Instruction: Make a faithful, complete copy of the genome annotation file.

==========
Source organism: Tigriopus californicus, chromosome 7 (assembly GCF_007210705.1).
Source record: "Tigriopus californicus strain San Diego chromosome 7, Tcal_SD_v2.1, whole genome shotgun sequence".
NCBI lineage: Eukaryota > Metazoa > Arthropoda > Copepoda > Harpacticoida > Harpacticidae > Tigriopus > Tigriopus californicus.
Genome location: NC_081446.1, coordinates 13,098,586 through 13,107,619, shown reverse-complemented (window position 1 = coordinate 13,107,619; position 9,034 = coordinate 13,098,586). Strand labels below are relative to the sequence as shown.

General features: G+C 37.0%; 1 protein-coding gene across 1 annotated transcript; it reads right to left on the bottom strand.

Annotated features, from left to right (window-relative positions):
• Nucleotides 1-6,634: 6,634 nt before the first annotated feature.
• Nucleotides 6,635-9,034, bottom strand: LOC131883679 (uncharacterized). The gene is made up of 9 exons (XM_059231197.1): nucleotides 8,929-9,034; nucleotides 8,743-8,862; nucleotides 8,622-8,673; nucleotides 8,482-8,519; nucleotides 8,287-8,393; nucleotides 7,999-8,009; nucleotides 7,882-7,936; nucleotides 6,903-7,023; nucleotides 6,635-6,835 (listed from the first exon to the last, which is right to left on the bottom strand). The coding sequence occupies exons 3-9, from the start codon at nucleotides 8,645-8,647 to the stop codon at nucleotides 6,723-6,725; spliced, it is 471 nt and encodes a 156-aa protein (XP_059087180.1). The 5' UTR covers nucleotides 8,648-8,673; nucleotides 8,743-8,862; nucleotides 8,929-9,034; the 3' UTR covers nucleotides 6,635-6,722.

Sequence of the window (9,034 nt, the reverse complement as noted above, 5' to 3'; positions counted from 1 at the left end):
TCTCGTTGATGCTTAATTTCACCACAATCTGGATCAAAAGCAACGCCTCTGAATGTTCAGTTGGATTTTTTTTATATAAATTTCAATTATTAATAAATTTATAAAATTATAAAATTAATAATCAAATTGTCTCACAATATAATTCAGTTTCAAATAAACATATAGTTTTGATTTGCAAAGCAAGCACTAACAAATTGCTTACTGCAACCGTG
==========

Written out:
Source organism: Tigriopus californicus, chromosome 7 (assembly GCF_007210705.1).
Source record: "Tigriopus californicus strain San Diego chromosome 7, Tcal_SD_v2.1, whole genome shotgun sequence".
NCBI lineage: Eukaryota > Metazoa > Arthropoda > Copepoda > Harpacticoida > Harpacticidae > Tigriopus > Tigriopus californicus.
Genome location: NC_081446.1, coordinates 13,098,586 through 13,107,619, shown reverse-complemented (window position 1 = coordinate 13,107,619; position 9,034 = coordinate 13,098,586). Strand labels below are relative to the sequence as shown.

General features: G+C 37.0%; 1 protein-coding gene across 1 annotated transcript; it reads right to left on the bottom strand.

Annotated features, from left to right (window-relative positions):
• Nucleotides 1-6,634: 6,634 nt before the first annotated feature.
• Nucleotides 6,635-9,034, bottom strand: LOC131883679 (uncharacterized). The gene is made up of 9 exons (XM_059231197.1): nucleotides 8,929-9,034; nucleotides 8,743-8,862; nucleotides 8,622-8,673; nucleotides 8,482-8,519; nucleotides 8,287-8,393; nucleotides 7,999-8,009; nucleotides 7,882-7,936; nucleotides 6,903-7,023; nucleotides 6,635-6,835 (listed from the first exon to the last, which is right to left on the bottom strand). The coding sequence occupies exons 3-9, from the start codon at nucleotides 8,645-8,647 to the stop codon at nucleotides 6,723-6,725; spliced, it is 471 nt and encodes a 156-aa protein (XP_059087180.1). The 5' UTR covers nucleotides 8,648-8,673; nucleotides 8,743-8,862; nucleotides 8,929-9,034; the 3' UTR covers nucleotides 6,635-6,722.

Sequence of the window (9,034 nt, the reverse complement as noted above, 5' to 3'; positions counted from 1 at the left end):
TCTCGTTGATGCTTAATTTCACCACAATCTGGATCAAAAGCAACGCCTCTGAATGTTCAGTTGGATTTTTTTTATATAAATTTCAATTATTAATAAATTTATAAAATTATAAAATTAATAATCAAATTGTCTCACAATATAATTCAGTTTCAAATAAACATATAGTTTTGATTTGCAAAGCAAGCACTAACAAATTGCTTACTGCAACCGTG